Years ago, I heard a story about a woman who had just about lost hope, and stumbled onto a church and walked in asking, "Is this the church that helps people?" The brethren all came together to help this single mother, from repair of her car, to helping her get a new home for her family and finding a job. She was overwhelmed at the benevolent goodwill of these brethren. She experienced the love of God through these brethren. She became a Christian and promptly began a lifestyle of also helping other people even through her humble means. She felt it a great blessing to have the ability to help other people.  This is not extraordinary, but is rather ordinary in the Kingdom of God. 

Tuesday, February 27, 2018

Bible Reading Reflection (Deuteronomy 1): Age of Accountability

In my reading, I was reminded of a question that comes up regularly.  At what age should my son or daughter consider being baptized?  When I was younger, I remember discussions about reaching what people called the "age of accountability," which is a point in a person's life where they become mature enough to be held accountable as an adult.  Of course, the problem was that no one seemed to know what that age of accountability was.  Some placed it as young as 10, others placed it closer to age 16.  I always felt a little uneasy about baptizing a ten year old for the simple fact that in no other area of life would we even dream of holding a person that young accountable as an adult.  We would not support marriage at such a young age nor would we hold someone legally accountable as an adult at that age.  If being baptized is analogous to becoming married to Christ, then it is a very adult decision.

When God redeemed Israel from bondage in Egypt, he led them to freedom toward a new home.  However, they were rebellious and stubborn and initially refused to enter the land, opting to elect a new leader and return to Egypt.  As a result, God told them this:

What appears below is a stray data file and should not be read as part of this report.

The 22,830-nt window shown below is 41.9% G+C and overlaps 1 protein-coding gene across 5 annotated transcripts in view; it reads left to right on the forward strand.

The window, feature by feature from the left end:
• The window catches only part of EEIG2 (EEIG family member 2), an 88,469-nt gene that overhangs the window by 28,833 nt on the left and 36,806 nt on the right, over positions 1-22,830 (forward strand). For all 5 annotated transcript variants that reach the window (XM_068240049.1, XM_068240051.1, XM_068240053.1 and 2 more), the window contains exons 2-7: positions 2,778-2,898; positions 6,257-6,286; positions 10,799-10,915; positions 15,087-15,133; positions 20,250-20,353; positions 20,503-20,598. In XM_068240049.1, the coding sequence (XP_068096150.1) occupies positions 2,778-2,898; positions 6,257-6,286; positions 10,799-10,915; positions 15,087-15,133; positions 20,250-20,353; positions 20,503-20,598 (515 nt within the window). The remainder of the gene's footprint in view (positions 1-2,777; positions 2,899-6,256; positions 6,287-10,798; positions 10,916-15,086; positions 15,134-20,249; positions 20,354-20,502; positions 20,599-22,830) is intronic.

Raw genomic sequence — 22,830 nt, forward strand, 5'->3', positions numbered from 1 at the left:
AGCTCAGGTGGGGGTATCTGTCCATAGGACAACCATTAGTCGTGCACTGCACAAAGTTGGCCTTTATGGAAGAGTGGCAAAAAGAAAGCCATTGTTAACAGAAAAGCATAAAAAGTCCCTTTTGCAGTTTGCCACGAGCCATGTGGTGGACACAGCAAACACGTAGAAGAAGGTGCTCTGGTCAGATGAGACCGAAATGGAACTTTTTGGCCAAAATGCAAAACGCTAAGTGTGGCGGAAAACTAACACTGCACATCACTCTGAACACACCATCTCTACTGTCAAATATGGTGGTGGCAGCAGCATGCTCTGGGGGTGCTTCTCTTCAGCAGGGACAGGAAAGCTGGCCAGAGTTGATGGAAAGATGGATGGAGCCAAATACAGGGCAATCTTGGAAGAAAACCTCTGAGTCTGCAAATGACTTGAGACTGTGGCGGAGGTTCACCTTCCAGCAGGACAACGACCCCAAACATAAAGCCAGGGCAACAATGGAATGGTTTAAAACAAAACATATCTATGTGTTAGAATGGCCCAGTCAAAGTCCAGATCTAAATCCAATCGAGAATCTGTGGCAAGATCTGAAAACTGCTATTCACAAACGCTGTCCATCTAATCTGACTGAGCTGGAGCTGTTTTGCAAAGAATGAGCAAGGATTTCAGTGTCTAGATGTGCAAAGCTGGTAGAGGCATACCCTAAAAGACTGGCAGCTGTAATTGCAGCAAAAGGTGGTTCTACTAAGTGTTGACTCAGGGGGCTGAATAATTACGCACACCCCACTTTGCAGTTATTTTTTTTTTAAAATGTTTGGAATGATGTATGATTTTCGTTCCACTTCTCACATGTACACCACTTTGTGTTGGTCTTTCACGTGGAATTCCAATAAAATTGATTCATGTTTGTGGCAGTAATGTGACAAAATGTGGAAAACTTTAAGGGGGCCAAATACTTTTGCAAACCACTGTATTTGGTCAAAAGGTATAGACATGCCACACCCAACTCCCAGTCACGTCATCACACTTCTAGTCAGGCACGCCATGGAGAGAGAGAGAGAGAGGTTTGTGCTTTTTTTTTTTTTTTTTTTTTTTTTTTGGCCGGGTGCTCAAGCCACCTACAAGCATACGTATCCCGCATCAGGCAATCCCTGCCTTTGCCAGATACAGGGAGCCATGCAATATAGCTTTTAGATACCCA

“How long will this wicked community grumble against me? I have heard the complaints of these grumbling Israelites. So tell them, ‘As surely as I live, declares the Lord, I will do to you the very thing I heard you say: In this wilderness your bodies will fall—every one of you twenty years old or more who was counted in the census and who has grumbled against me. Not one of you will enter the land I swore with uplifted hand to make your home, except Caleb son of Jephunneh and Joshua son of Nun. As for your children that you said would be taken as plunder, I will bring them in to enjoy the land you have rejected. But as for you, your bodies will fall in this wilderness. Your children will be shepherds here for forty years, suffering for your unfaithfulness, until the last of your bodies lies in the wilderness. For forty years—one year for each of the forty days you explored the land—you will suffer for your sins and know what it is like to have me against you.’ I, the Lord, have spoken, and I will surely do these things to this whole wicked community, which has banded together against me. They will meet their end in this wilderness; here they will die" ( Numb 14:27-35).

The children under 20 years old would suffer for the sins of their fathers by being stuck living in the wilderness for forty years.  However, God does not hold those under twenty years responsible in the same way he does those who are twenty and older.  Those under twenty would enter the land after their parents had all died in the wilderness.